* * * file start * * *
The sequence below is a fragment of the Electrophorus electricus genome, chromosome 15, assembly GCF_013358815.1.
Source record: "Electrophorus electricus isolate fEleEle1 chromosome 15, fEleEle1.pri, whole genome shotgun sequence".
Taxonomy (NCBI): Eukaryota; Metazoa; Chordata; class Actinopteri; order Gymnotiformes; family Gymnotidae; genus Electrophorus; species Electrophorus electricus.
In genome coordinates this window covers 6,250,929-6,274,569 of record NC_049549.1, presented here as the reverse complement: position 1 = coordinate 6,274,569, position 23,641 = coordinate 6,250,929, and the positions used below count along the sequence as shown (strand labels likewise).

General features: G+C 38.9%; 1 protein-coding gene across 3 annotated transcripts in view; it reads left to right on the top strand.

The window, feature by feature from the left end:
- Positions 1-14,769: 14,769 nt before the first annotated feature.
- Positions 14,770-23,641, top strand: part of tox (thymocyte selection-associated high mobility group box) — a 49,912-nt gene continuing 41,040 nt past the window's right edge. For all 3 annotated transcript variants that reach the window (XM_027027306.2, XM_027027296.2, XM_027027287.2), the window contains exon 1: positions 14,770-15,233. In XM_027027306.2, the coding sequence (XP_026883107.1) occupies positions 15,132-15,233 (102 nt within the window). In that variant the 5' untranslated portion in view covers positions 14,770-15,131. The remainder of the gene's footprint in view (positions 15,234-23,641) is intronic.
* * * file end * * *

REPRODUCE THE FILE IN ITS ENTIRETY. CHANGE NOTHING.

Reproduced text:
The sequence below is a fragment of the Electrophorus electricus genome, chromosome 15, assembly GCF_013358815.1.
Source record: "Electrophorus electricus isolate fEleEle1 chromosome 15, fEleEle1.pri, whole genome shotgun sequence".
Taxonomy (NCBI): Eukaryota; Metazoa; Chordata; class Actinopteri; order Gymnotiformes; family Gymnotidae; genus Electrophorus; species Electrophorus electricus.
In genome coordinates this window covers 6,250,929-6,274,569 of record NC_049549.1, presented here as the reverse complement: position 1 = coordinate 6,274,569, position 23,641 = coordinate 6,250,929, and the positions used below count along the sequence as shown (strand labels likewise).

General features: G+C 38.9%; 1 protein-coding gene across 3 annotated transcripts in view; it reads left to right on the top strand.

The window, feature by feature from the left end:
- Positions 1-14,769: 14,769 nt before the first annotated feature.
- Positions 14,770-23,641, top strand: part of tox (thymocyte selection-associated high mobility group box) — a 49,912-nt gene continuing 41,040 nt past the window's right edge. For all 3 annotated transcript variants that reach the window (XM_027027306.2, XM_027027296.2, XM_027027287.2), the window contains exon 1: positions 14,770-15,233. In XM_027027306.2, the coding sequence (XP_026883107.1) occupies positions 15,132-15,233 (102 nt within the window). In that variant the 5' untranslated portion in view covers positions 14,770-15,131. The remainder of the gene's footprint in view (positions 15,234-23,641) is intronic.